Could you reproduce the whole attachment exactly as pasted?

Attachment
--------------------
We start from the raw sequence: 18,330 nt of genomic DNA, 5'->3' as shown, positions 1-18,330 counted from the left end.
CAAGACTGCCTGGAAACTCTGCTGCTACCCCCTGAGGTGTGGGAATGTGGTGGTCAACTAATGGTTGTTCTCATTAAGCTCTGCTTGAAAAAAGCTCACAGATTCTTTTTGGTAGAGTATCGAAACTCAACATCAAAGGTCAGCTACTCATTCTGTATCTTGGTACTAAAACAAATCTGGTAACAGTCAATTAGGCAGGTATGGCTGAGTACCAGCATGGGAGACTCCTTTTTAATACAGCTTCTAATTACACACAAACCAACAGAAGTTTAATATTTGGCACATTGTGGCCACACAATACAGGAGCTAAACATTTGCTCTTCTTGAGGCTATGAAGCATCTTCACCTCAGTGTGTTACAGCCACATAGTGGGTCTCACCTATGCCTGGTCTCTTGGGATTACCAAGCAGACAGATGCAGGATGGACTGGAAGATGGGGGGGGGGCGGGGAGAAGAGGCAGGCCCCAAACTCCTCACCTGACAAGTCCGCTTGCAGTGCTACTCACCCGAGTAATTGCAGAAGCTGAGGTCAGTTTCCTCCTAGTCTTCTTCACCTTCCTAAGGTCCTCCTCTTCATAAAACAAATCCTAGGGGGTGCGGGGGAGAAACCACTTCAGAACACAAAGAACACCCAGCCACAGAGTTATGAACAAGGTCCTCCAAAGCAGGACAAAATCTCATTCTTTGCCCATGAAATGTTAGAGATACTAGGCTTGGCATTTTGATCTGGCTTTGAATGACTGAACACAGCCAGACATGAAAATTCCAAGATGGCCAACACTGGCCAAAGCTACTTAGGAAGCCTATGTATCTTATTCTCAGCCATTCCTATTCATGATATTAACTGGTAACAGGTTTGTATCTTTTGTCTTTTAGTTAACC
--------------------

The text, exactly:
We start from the raw sequence: 18,330 nt of genomic DNA, 5'->3' as shown, positions 1-18,330 counted from the left end.
CAAGACTGCCTGGAAACTCTGCTGCTACCCCCTGAGGTGTGGGAATGTGGTGGTCAACTAATGGTTGTTCTCATTAAGCTCTGCTTGAAAAAAGCTCACAGATTCTTTTTGGTAGAGTATCGAAACTCAACATCAAAGGTCAGCTACTCATTCTGTATCTTGGTACTAAAACAAATCTGGTAACAGTCAATTAGGCAGGTATGGCTGAGTACCAGCATGGGAGACTCCTTTTTAATACAGCTTCTAATTACACACAAACCAACAGAAGTTTAATATTTGGCACATTGTGGCCACACAATACAGGAGCTAAACATTTGCTCTTCTTGAGGCTATGAAGCATCTTCACCTCAGTGTGTTACAGCCACATAGTGGGTCTCACCTATGCCTGGTCTCTTGGGATTACCAAGCAGACAGATGCAGGATGGACTGGAAGATGGGGGGGGGGCGGGGAGAAGAGGCAGGCCCCAAACTCCTCACCTGACAAGTCCGCTTGCAGTGCTACTCACCCGAGTAATTGCAGAAGCTGAGGTCAGTTTCCTCCTAGTCTTCTTCACCTTCCTAAGGTCCTCCTCTTCATAAAACAAATCCTAGGGGGTGCGGGGGAGAAACCACTTCAGAACACAAAGAACACCCAGCCACAGAGTTATGAACAAGGTCCTCCAAAGCAGGACAAAATCTCATTCTTTGCCCATGAAATGTTAGAGATACTAGGCTTGGCATTTTGATCTGGCTTTGAATGACTGAACACAGCCAGACATGAAAATTCCAAGATGGCCAACACTGGCCAAAGCTACTTAGGAAGCCTATGTATCTTATTCTCAGCCATTCCTATTCATGATATTAACTGGTAACAGGTTTGTATCTTTTGTCTTTTAGTTAACC